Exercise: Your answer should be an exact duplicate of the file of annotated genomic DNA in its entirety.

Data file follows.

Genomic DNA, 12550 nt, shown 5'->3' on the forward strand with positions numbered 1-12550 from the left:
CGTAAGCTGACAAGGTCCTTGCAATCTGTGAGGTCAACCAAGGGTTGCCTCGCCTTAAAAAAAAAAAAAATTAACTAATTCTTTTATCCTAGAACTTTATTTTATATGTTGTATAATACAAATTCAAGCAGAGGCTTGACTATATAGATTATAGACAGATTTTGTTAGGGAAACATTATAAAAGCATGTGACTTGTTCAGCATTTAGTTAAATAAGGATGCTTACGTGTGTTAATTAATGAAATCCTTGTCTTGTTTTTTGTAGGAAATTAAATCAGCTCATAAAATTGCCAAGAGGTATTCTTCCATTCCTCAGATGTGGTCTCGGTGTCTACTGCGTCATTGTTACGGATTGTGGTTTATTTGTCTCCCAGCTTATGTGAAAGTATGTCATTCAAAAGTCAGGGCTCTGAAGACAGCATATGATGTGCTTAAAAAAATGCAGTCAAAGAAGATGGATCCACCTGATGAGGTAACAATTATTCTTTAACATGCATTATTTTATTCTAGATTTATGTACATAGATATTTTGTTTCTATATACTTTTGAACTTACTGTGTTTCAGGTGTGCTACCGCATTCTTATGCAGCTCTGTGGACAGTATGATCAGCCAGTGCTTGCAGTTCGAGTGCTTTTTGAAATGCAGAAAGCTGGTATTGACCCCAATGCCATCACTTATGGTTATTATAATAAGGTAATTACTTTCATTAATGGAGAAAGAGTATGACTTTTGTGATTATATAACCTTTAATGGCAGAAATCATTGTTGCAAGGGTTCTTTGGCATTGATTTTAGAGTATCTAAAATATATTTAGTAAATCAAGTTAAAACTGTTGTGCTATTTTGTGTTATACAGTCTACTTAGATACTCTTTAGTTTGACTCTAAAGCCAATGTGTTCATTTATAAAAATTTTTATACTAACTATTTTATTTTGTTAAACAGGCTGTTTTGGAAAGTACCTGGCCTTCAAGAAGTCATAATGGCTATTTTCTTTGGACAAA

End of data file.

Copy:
Genomic DNA, 12550 nt, shown 5'->3' on the forward strand with positions numbered 1-12550 from the left:
CGTAAGCTGACAAGGTCCTTGCAATCTGTGAGGTCAACCAAGGGTTGCCTCGCCTTAAAAAAAAAAAAAATTAACTAATTCTTTTATCCTAGAACTTTATTTTATATGTTGTATAATACAAATTCAAGCAGAGGCTTGACTATATAGATTATAGACAGATTTTGTTAGGGAAACATTATAAAAGCATGTGACTTGTTCAGCATTTAGTTAAATAAGGATGCTTACGTGTGTTAATTAATGAAATCCTTGTCTTGTTTTTTGTAGGAAATTAAATCAGCTCATAAAATTGCCAAGAGGTATTCTTCCATTCCTCAGATGTGGTCTCGGTGTCTACTGCGTCATTGTTACGGATTGTGGTTTATTTGTCTCCCAGCTTATGTGAAAGTATGTCATTCAAAAGTCAGGGCTCTGAAGACAGCATATGATGTGCTTAAAAAAATGCAGTCAAAGAAGATGGATCCACCTGATGAGGTAACAATTATTCTTTAACATGCATTATTTTATTCTAGATTTATGTACATAGATATTTTGTTTCTATATACTTTTGAACTTACTGTGTTTCAGGTGTGCTACCGCATTCTTATGCAGCTCTGTGGACAGTATGATCAGCCAGTGCTTGCAGTTCGAGTGCTTTTTGAAATGCAGAAAGCTGGTATTGACCCCAATGCCATCACTTATGGTTATTATAATAAGGTAATTACTTTCATTAATGGAGAAAGAGTATGACTTTTGTGATTATATAACCTTTAATGGCAGAAATCATTGTTGCAAGGGTTCTTTGGCATTGATTTTAGAGTATCTAAAATATATTTAGTAAATCAAGTTAAAACTGTTGTGCTATTTTGTGTTATACAGTCTACTTAGATACTCTTTAGTTTGACTCTAAAGCCAATGTGTTCATTTATAAAAATTTTTATACTAACTATTTTATTTTGTTAAACAGGCTGTTTTGGAAAGTACCTGGCCTTCAAGAAGTCATAATGGCTATTTTCTTTGGACAAA